My first impressions of DNA Says Love You hinged entirely on the subplot of the Lone Lamp Ridge, because the first two episodes were really building up on the theme. What I thought would end up going in a direction of reincarnated lovers, and a fatalistic plot of finding each other in every lifetime, ended up being more of a childhood best friends-to-lovers plot, with an unexpected, but still somewhat predictable plot twist.
The story revolves around Pu Le Chien and Amber, a somewhat mysterious (but at the same time not really) figure, who after the adventure of the Lone Lamp Ridge in the first four episodes, spend most of the time just hanging out and exploring their relationship instead. We also get a couple of episodes that delve into their friends Xiao Li and Ah Guan and their relationship, starting from their backstory up to a bit of tension that gets resolved fairly easily in the next episode.
There really isn’t much to say about the show, because contentious plot points got dealt with pretty quickly; the obstacles they were presented ended up not feeling as grave as the creators intended them to be, given how fast they got resolved. The pacing alternated between fast and slow, with the tension never really building up enough that made me get on the edge of my seat waiting for what would happen next.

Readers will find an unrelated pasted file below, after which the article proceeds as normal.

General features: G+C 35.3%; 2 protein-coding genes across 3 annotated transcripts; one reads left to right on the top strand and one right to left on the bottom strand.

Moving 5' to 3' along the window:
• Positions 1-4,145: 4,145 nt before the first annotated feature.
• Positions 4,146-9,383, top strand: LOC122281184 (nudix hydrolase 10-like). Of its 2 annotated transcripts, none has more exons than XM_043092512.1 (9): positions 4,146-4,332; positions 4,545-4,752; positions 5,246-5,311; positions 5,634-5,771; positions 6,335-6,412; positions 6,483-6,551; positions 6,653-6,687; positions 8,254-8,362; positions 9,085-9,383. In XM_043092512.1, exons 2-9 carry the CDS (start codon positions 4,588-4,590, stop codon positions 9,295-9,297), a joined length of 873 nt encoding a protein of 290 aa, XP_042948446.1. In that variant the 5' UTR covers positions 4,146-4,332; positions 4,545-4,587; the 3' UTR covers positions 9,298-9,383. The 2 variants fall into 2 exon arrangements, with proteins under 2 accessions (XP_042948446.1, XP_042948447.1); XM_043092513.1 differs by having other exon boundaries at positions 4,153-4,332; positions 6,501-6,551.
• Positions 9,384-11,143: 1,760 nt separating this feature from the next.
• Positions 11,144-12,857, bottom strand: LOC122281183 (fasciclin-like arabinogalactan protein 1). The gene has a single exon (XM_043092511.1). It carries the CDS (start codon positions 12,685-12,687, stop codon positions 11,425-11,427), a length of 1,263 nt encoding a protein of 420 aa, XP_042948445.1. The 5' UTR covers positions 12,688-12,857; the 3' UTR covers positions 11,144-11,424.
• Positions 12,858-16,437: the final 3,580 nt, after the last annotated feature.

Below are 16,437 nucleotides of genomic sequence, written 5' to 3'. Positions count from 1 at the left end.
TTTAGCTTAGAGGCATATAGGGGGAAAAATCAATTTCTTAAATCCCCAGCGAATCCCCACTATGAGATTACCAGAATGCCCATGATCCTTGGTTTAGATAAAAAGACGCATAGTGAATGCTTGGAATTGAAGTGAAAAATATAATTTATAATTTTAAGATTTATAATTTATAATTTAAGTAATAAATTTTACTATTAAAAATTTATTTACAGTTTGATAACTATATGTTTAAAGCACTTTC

Part of the reason for why I felt underwhelmed was the big plot reveal that Amber was actually Zhuang Xi-Wen, otherwise known as Wen-Wen, the childhood best friend of Ah Le and Yu He. It had been obvious from the beginning, but what I was interested in was how the show would explain that Amber was in fact Wen-Wen. He vaguely referred to it as a chromosomal abnormality, indicating that while as a child he had the appearance of a girl, his chromosomes were that of a male, and the reason why he had had to abruptly shift abroad was to undergo treatment.
This made me think- not about the show itself, because they tackled this in a very straightforward manner; they acknowledged that while Wen-Wen and Amber were the same person, they were different at the same time, and Ah Le was in love with Amber for who he was and not who he had been. What I thought about instead was how much we need more trans, intersex, and non-binary representation in BL. While BL series have come a long way, they still almost entirely revolve around relationships between cis-men. Involving more trans, intersex, and non-binary people in the creation of shows as well as showing their storylines would give opportunities to some of the most marginalised groups even within the LGBTQ+ community, that they are otherwise deprived of. DNA Says Love You was a step in that direction, and I hope in whatever capacity, it sets a precedent for more diversity in BL series.
Overall, this show wouldn’t be the first thing I’d recommend to someone if they were looking for a series to watch, but if you have the time that you want to invest in a moderately engaging series, give this a go.
Rating: 3.75 out of 5